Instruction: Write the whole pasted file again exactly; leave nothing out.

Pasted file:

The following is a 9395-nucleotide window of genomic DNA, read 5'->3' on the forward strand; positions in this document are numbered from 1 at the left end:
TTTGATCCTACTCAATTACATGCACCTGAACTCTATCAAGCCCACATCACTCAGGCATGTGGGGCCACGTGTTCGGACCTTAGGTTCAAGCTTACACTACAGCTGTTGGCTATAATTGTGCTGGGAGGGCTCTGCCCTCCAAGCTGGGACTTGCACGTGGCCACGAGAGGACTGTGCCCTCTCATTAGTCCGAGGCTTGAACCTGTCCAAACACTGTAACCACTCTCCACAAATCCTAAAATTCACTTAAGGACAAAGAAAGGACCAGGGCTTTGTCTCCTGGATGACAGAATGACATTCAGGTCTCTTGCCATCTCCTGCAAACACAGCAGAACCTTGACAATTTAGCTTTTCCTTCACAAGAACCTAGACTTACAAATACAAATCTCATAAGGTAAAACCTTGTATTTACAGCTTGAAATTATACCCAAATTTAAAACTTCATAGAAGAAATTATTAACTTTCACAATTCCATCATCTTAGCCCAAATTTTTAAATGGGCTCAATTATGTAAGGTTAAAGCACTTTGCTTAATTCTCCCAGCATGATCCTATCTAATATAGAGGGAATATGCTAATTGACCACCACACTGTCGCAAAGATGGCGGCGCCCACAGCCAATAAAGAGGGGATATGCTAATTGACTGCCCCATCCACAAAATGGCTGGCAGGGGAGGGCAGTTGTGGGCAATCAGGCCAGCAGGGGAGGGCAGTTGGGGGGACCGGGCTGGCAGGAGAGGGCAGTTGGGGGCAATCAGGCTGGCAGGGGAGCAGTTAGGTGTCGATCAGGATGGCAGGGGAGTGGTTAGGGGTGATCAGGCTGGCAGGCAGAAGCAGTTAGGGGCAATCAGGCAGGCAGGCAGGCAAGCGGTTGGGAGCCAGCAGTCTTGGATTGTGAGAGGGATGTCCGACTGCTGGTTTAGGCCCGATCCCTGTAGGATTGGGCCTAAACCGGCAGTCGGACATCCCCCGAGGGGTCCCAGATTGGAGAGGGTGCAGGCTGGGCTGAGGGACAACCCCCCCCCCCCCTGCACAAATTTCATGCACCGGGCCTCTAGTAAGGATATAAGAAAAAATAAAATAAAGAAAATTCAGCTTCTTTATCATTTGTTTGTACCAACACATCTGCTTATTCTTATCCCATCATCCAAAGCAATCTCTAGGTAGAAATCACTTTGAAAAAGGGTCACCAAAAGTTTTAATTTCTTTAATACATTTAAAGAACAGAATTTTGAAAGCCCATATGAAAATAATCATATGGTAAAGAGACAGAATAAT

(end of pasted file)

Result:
The following is a 9395-nucleotide window of genomic DNA, read 5'->3' on the forward strand; positions in this document are numbered from 1 at the left end:
TTTGATCCTACTCAATTACATGCACCTGAACTCTATCAAGCCCACATCACTCAGGCATGTGGGGCCACGTGTTCGGACCTTAGGTTCAAGCTTACACTACAGCTGTTGGCTATAATTGTGCTGGGAGGGCTCTGCCCTCCAAGCTGGGACTTGCACGTGGCCACGAGAGGACTGTGCCCTCTCATTAGTCCGAGGCTTGAACCTGTCCAAACACTGTAACCACTCTCCACAAATCCTAAAATTCACTTAAGGACAAAGAAAGGACCAGGGCTTTGTCTCCTGGATGACAGAATGACATTCAGGTCTCTTGCCATCTCCTGCAAACACAGCAGAACCTTGACAATTTAGCTTTTCCTTCACAAGAACCTAGACTTACAAATACAAATCTCATAAGGTAAAACCTTGTATTTACAGCTTGAAATTATACCCAAATTTAAAACTTCATAGAAGAAATTATTAACTTTCACAATTCCATCATCTTAGCCCAAATTTTTAAATGGGCTCAATTATGTAAGGTTAAAGCACTTTGCTTAATTCTCCCAGCATGATCCTATCTAATATAGAGGGAATATGCTAATTGACCACCACACTGTCGCAAAGATGGCGGCGCCCACAGCCAATAAAGAGGGGATATGCTAATTGACTGCCCCATCCACAAAATGGCTGGCAGGGGAGGGCAGTTGTGGGCAATCAGGCCAGCAGGGGAGGGCAGTTGGGGGGACCGGGCTGGCAGGAGAGGGCAGTTGGGGGCAATCAGGCTGGCAGGGGAGCAGTTAGGTGTCGATCAGGATGGCAGGGGAGTGGTTAGGGGTGATCAGGCTGGCAGGCAGAAGCAGTTAGGGGCAATCAGGCAGGCAGGCAGGCAAGCGGTTGGGAGCCAGCAGTCTTGGATTGTGAGAGGGATGTCCGACTGCTGGTTTAGGCCCGATCCCTGTAGGATTGGGCCTAAACCGGCAGTCGGACATCCCCCGAGGGGTCCCAGATTGGAGAGGGTGCAGGCTGGGCTGAGGGACAACCCCCCCCCCCCCTGCACAAATTTCATGCACCGGGCCTCTAGTAAGGATATAAGAAAAAATAAAATAAAGAAAATTCAGCTTCTTTATCATTTGTTTGTACCAACACATCTGCTTATTCTTATCCCATCATCCAAAGCAATCTCTAGGTAGAAATCACTTTGAAAAAGGGTCACCAAAAGTTTTAATTTCTTTAATACATTTAAAGAACAGAATTTTGAAAGCCCATATGAAAATAATCATATGGTAAAGAGACAGAATAAT